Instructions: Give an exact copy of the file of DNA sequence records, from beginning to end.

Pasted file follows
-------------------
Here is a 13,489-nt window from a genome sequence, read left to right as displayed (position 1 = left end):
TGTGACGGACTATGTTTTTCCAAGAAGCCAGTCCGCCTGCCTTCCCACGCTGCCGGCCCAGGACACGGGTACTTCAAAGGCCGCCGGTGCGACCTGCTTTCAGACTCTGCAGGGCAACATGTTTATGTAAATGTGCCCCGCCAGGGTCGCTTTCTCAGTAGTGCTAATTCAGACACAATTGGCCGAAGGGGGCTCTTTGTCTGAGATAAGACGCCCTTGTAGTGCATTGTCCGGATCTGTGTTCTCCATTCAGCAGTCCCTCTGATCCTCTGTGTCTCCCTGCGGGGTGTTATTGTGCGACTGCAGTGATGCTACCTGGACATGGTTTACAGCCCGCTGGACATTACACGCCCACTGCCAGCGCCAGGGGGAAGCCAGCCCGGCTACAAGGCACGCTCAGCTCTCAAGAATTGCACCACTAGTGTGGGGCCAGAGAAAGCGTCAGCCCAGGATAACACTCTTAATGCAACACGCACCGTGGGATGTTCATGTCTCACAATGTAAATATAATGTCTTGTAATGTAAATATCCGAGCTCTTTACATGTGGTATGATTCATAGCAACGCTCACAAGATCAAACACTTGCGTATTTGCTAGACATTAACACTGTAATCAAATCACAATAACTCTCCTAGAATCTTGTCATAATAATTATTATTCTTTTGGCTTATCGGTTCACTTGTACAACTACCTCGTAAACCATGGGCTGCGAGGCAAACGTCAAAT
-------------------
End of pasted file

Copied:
Here is a 13,489-nt window from a genome sequence, read left to right as displayed (position 1 = left end):
TGTGACGGACTATGTTTTTCCAAGAAGCCAGTCCGCCTGCCTTCCCACGCTGCCGGCCCAGGACACGGGTACTTCAAAGGCCGCCGGTGCGACCTGCTTTCAGACTCTGCAGGGCAACATGTTTATGTAAATGTGCCCCGCCAGGGTCGCTTTCTCAGTAGTGCTAATTCAGACACAATTGGCCGAAGGGGGCTCTTTGTCTGAGATAAGACGCCCTTGTAGTGCATTGTCCGGATCTGTGTTCTCCATTCAGCAGTCCCTCTGATCCTCTGTGTCTCCCTGCGGGGTGTTATTGTGCGACTGCAGTGATGCTACCTGGACATGGTTTACAGCCCGCTGGACATTACACGCCCACTGCCAGCGCCAGGGGGAAGCCAGCCCGGCTACAAGGCACGCTCAGCTCTCAAGAATTGCACCACTAGTGTGGGGCCAGAGAAAGCGTCAGCCCAGGATAACACTCTTAATGCAACACGCACCGTGGGATGTTCATGTCTCACAATGTAAATATAATGTCTTGTAATGTAAATATCCGAGCTCTTTACATGTGGTATGATTCATAGCAACGCTCACAAGATCAAACACTTGCGTATTTGCTAGACATTAACACTGTAATCAAATCACAATAACTCTCCTAGAATCTTGTCATAATAATTATTATTCTTTTGGCTTATCGGTTCACTTGTACAACTACCTCGTAAACCATGGGCTGCGAGGCAAACGTCAAAT